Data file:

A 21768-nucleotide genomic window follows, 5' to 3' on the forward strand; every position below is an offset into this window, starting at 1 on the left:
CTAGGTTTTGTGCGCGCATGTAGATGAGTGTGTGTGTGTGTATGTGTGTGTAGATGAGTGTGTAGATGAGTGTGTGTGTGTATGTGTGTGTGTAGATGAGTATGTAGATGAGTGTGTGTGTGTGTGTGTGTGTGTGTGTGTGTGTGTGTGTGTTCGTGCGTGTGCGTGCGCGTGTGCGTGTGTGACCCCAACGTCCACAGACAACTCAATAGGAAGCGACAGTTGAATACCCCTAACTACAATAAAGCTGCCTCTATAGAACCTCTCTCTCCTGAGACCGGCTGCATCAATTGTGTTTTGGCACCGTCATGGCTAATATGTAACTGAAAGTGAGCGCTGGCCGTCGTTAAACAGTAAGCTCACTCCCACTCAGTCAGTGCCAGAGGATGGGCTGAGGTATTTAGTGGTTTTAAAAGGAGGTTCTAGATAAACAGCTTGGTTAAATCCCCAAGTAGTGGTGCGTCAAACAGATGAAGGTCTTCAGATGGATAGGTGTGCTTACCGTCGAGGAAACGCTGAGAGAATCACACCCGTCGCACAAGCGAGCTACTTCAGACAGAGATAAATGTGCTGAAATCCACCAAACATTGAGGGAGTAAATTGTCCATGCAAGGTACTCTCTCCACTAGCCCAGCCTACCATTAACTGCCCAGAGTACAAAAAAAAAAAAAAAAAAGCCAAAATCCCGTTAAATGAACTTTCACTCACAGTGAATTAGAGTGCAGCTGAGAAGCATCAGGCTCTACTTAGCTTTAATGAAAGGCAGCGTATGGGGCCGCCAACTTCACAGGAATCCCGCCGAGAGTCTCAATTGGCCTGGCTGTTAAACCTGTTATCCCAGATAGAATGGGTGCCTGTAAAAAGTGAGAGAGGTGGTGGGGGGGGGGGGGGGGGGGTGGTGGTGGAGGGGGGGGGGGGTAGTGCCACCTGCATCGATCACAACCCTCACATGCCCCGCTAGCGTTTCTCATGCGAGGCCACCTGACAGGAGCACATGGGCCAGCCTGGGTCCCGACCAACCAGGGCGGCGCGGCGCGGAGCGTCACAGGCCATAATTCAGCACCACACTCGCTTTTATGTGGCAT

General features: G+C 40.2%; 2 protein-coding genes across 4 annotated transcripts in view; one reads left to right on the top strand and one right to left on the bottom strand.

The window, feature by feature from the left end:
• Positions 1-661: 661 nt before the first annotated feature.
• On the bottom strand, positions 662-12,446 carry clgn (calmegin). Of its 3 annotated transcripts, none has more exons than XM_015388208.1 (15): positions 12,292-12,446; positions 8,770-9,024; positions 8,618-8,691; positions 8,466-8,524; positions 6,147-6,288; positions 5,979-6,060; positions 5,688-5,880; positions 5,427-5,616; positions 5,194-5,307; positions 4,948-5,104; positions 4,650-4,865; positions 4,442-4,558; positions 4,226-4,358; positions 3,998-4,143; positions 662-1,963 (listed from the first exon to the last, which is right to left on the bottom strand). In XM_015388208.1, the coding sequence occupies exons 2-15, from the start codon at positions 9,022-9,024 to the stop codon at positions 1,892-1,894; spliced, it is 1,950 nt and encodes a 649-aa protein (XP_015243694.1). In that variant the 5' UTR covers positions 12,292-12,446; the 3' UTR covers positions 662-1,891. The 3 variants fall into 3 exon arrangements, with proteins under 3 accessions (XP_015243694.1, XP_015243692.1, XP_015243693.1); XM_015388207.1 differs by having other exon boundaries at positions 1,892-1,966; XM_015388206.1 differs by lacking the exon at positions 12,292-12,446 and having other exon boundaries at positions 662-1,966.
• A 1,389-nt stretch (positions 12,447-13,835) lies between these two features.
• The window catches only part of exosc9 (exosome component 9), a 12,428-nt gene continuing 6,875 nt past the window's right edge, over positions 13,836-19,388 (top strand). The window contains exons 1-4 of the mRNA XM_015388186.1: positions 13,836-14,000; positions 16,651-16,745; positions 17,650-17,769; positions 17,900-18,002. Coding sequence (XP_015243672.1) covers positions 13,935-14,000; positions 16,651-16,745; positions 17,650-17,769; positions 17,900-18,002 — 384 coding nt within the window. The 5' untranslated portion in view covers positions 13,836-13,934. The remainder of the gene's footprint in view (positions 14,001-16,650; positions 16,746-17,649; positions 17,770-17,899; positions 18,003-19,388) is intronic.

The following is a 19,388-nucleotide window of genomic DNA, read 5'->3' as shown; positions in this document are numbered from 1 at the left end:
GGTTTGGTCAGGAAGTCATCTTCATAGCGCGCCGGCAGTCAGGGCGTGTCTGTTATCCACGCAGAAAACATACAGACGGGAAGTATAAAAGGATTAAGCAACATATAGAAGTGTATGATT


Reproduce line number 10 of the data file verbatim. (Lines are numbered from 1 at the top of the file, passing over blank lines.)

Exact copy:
GGTTTGGTCAGGAAGTCATCTTCATAGCGCGCCGGCAGTCAGGGCGTGTCTGTTATCCACGCAGAAAACATACAGACGGGAAGTATAAAAGGATTAAGCAACATATAGAAGTGTATGATT